Villages flash by. Fales flash by. Bright colors. Yellows. Blues. Pinks. Women wait alongside the road for the bus. Men walk carrying huge machetes. Everything is green. Smoke from morning cooking fires billows up through the jungle.
The road twists and turns, goes up and down. The jungle presses in, then clears. Presses in, then clears. I catch a glimpse of the water then we’re around a bend and it is gone. A few minutes later, we’re off the main road and the Land Cruiser comes to a creaky stop.
Without the breeze from the moving car, the heat squeezes in. The air is heavy and wet with the smell of the jungle just below. Bags get unloaded. Introductions with the staff are made. Fales are assigned. Mike and I get number 8.
Gear gets unpacked. Cameras and lenses get cleaned. Housing gets assembled.
We gather at the dock and climb into the boats. I have no idea what to expect as we putter down the river and out to the sea. The beauty of the surroundings starts to sink in. The green overpowers everything and is a beautiful contrast to the neon turquoise of the ocean. We round the sandbar at the river mouth. A small boy runs down the beach with a bamboo fishing pole. An old man sits on his haunches watching us motor past. I turn my eyes to the ocean and see a huge heaving monster unload on the reef. The size and power did not immediately register until the next wave came crashing down.
The boatman tied off on the mooring. The water is heaving, sucking off the reef. People start to jump in and paddle towards the take off spot. I grab the camera and roll off the side. I surface just in time to see a huge barrel, large enough to drive the boat through, go rolling past. The water heaves. Pushes me. Sucks me towards the reef. The current screams. Waves double up and unleash more energy than I have seen in quite some time. Everyone is scrambling, completely unprepared for the power rushing at them from the open ocean.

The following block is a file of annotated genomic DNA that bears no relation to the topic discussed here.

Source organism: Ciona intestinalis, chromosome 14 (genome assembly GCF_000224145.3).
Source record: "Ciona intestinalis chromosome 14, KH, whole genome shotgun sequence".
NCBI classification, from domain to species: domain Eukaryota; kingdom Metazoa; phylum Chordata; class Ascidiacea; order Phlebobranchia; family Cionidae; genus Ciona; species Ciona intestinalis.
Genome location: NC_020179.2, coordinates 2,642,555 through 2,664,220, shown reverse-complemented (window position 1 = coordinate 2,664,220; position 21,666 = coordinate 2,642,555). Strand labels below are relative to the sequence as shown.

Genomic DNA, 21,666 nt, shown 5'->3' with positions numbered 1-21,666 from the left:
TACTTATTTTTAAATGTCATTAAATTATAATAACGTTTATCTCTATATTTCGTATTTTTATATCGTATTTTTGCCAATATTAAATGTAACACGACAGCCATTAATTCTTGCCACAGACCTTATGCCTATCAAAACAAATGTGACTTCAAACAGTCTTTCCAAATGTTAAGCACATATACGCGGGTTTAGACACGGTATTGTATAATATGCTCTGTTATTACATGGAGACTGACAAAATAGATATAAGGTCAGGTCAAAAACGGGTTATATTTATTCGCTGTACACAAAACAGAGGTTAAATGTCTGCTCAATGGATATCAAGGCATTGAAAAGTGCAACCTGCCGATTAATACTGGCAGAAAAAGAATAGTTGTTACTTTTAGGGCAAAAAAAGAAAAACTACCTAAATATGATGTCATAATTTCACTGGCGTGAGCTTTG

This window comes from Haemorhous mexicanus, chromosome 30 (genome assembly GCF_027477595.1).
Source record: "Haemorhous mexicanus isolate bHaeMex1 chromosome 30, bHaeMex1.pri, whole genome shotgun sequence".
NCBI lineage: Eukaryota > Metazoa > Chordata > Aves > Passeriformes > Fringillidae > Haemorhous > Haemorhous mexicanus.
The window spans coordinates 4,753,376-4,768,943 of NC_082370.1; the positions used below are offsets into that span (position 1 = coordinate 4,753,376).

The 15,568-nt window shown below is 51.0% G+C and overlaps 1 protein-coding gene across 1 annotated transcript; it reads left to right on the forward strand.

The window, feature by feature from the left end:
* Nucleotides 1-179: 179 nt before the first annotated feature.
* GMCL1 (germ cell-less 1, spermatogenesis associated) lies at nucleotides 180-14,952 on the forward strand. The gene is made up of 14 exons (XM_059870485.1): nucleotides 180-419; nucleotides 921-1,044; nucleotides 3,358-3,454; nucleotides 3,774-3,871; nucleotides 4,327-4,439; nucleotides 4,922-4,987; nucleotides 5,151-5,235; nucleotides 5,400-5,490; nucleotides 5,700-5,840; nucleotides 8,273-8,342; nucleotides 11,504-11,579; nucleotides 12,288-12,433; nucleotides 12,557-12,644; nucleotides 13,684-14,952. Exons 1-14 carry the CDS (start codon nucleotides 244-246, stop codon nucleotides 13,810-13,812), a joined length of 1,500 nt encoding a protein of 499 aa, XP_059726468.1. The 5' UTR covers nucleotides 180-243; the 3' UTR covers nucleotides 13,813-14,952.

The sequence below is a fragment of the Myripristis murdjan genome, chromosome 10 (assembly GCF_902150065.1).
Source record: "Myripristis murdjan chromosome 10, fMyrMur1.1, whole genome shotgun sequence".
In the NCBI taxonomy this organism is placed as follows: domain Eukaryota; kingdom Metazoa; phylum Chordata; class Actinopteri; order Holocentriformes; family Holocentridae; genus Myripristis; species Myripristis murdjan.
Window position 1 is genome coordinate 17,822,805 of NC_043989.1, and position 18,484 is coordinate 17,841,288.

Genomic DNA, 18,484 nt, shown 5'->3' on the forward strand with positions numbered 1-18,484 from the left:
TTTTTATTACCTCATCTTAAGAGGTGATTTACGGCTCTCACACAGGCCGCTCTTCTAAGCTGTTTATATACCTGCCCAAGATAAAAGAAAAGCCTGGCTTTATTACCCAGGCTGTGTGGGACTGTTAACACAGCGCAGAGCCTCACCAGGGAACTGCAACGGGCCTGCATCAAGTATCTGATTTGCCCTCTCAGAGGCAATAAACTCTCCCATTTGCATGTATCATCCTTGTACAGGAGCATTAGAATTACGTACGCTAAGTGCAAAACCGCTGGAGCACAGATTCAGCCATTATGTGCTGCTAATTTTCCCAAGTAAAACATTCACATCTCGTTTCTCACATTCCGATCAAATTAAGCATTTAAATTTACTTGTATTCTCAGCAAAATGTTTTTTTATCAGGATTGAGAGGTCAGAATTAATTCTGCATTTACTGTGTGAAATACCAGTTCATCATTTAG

I hang back and shoot from the shoulder watching the carnage unfold in front of me. Waves are caught. Barrels are made. Just as many result in trips over the falls and humbling annihilation.
One by one, surfers make their way back to the boat. The trip back in is quiet but every now and then, someone breathes out a “Wow” or “Holy shit”.
Lunch. Tasty. Healthy fresh food. Way too much of it.
A couple of hours for a digestive break and we’re back in the boat heading out to the right again. Thunder rolls across the water towards us. White water flies 20 feet into the air. People ease back into the water and the paddle over to the take off is slightly slower than the morning session. I follow close behind and edge my way closer to the impact zone. Water swirls around me tugging at my fins. This reef and its power needs respect and is only a few feet below my fin tips. The water pushes and starts to drain. 10 feet of South Pacific power comes hurtling towards me. I dive as far as I can. White water thunderheads roil above. The power flows around me. Time slows. The wave seems to take forever to go by over my head. The water clears. Sunlight streams down and I’m clear.
The next set comes in. Frank, an ER trauma doctor from Florida, is up. I squeeze the trigger. The shutter clicks, a muffled clunk from inside the housing. The wave rises up and over my head. One last glimpse of Frank through a hole in the lip and I’m gliding out the back of the wave.
On the other side, Frank is not to be seen. He eventually pops up way down on in the inside in the white water. Slowly, gingerly, he makes his way back out. His right cheek is bright shiny red as he bleeds from a slice just below his eye.
The boat ride back this time is a bit more animated. Stories begin to be told. Laughs are shared. Frank bleeds.
Shower. Appetizers. Dinner. Sleep. Rain pounding on the tin roof. Frank stitched himself.
A bell is ringing. A rooster is crowing. It is still dark out. Crashing surf rumbles across the reef. Slowly, I blink sleep out of my eyes. The sky begins to lighten. I hunt around for board shorts and slaps. The air outside is trying to hold onto the nighttime coolness as the sun begins to poke above the palm trees on the far side of the river.